Jorge Luis Borges

I happened on a few short stories by J.L. Borges a few days ago. I would now term it as a fortunate chance, given that the name of the writer had been mentioned to be ages ago but only a second confirmation (now from The Economist, of all things!) actually made me look something up and read them.

The two short stories had an instinctive aura to themselves — indeed, the first one touched upon the subjects of mapping and cartography and I appreciated it very much. Check it out (*):

On Exactitude in Science
…In that Empire, the Art of Cartography attained such Perfection that the map of a single Province occupied the entirety of a City, and the map of the Empire, the entirety of a Province. In time, those Unconscionable Maps no longer satisfied, and the Cartographers Guilds struck a Map of the Empire whose size was that of the Empire, and which coincided point for point with it. The following Generations, who were not so fond of the Study of Cartography as their Forebears had been, saw that that vast Map was Useless, and not without some Pitilessness was it, that they delivered it up to the Inclemencies of Sun and Winters. In the Deserts of the West, still today, there are Tattered Ruins of that Map, inhabited by Animals and Beggars; in all the Land there is no other Relic of the Disciplines of Geography.
Suarez Miranda, Viajes de varones prudentes, Libro IV, Cap. XLV, Lerida, 1658

Indeed, this story brings up one of the largest human mistakes that one can think of: the desire to do greater, build greater, be greater, even if there is no reason to do so. We are shown what mindless following of something that might be good can cause — and yet, given that the pursuit is here of cartography, an art which does not damage anything (one might argue, except resources in this instance) then it is harmless. It also reminds me of the stories of the old kings who looked to the dead and their valiant deeds instead of the living and their problems: a very small connection, but still something similar.

Inferno, I, 32
From the half-light of dawn to the half-light of evening, the eyes of a leopard, in the last years of the twelfth century, looked upon a few wooden boards, some vertical iron bars, some varying men and women, a blank wall, and perhaps a stone gutter littered with dry leaves. The leopard did not know, could not know, that it yearned for love and cruelty and the hot pleasure of tearing flesh and a breeze with the scent of deer, but something inside it was suffocating and howling in rebellion, and God spoke to it in a dream: You shall live and die in this prison, so that a man that I have knowledge of may see you a certain number of times and never forget you and put your figure and your symbol into a poem, which has its exact place in the weft of the universe. You suffer captivity, but you shall have given a word to the poem. In the dream, God illuminated the animal’s rude understanding and the animal grasped the reasons and accepted its fate, but when it awoke there was only an obscure resignation in it, a powerful ignorance, because the machine of the world is exceedingly complex for the simplicity of a savage beast.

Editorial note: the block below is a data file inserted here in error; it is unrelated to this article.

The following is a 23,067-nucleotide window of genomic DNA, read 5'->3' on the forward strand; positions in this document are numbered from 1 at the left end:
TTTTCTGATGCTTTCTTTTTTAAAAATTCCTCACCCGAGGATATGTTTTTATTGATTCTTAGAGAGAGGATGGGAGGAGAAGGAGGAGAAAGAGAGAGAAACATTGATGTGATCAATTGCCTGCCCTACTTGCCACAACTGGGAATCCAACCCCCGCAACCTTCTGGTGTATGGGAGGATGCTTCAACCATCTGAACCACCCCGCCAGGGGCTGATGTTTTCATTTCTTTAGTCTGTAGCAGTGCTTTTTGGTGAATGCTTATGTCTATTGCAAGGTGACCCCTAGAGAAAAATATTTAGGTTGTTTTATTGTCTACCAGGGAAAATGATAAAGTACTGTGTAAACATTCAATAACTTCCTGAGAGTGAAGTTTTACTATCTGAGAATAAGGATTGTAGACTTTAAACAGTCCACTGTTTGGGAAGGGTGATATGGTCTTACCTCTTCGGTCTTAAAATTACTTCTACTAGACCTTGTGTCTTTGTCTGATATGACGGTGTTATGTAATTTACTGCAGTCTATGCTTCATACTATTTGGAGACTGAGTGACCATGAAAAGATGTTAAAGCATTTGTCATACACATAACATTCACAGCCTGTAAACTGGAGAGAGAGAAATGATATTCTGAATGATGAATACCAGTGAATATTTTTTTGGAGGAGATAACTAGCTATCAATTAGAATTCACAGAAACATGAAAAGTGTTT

Years later, Dante was to die in Ravenna, as unjustified and alone as any other man. In a dream, God told him the secret purpose of his life and work; Dante, astonished, learned at last who he was and what he was, and he blessed the bitternesses of his life. Legend has it that when he awoke, he sensed that he had received and lost an infinite thing, something he would never be able to recover, or even to descry from afar, because the machine of the world is exceedingly complex for the simplicity of men.

I quite like both the tone and capacity of the second one as well. Despite referring to greater powers, Borge does it in a way which differs completely from many “mainstream religious writers” (likely no one would even think of putting Borge into such a category) but it still has the well-placed sense of mystery and humbleness when in touch with such powers. I am somewhat biased though for the reason of the first paragraph speaking of a wonderful leopard — and leopards are magnificent creatures (much like all large cats): I do like the few stories where A.C. Clarke uses tigers a bit more than the others as well. Coming back to this one here, it is hard to say much more — I guess it has more to do with the feelings and sensations and thoughts that cannot be singularly described.

In any instance, I will do my best to look further into Borge in the near future.


(*) Referencing: Both of the short stories are taken from this link here where we’ve got a third one as well (which I incidentally liked less than the other two and therefore did not post).

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  1. The difference that you notice in the way how Borges writes about religion is that, although writing about religion, he wasn’t religious himself. He wrote about religion for various reasons.One of them is that Borges loved ancient literature, and ancient literature is religious. The other is that he believed that, as he said in a book of essays or an interview, theology is the first genre of fantastic fiction. He and his friends called what they did and the genre that they enjoyed “fantastic fiction” because it made it wider than any of the genres that wasn’t bound by realism. This genre ha existed since early recorded history, but we count it as many, such as the epic poem, religious text, folk tales, science fiction, or magical realism. If you have that mentality, writing about gods using the proper forms is not reverential, but a correct literary method.

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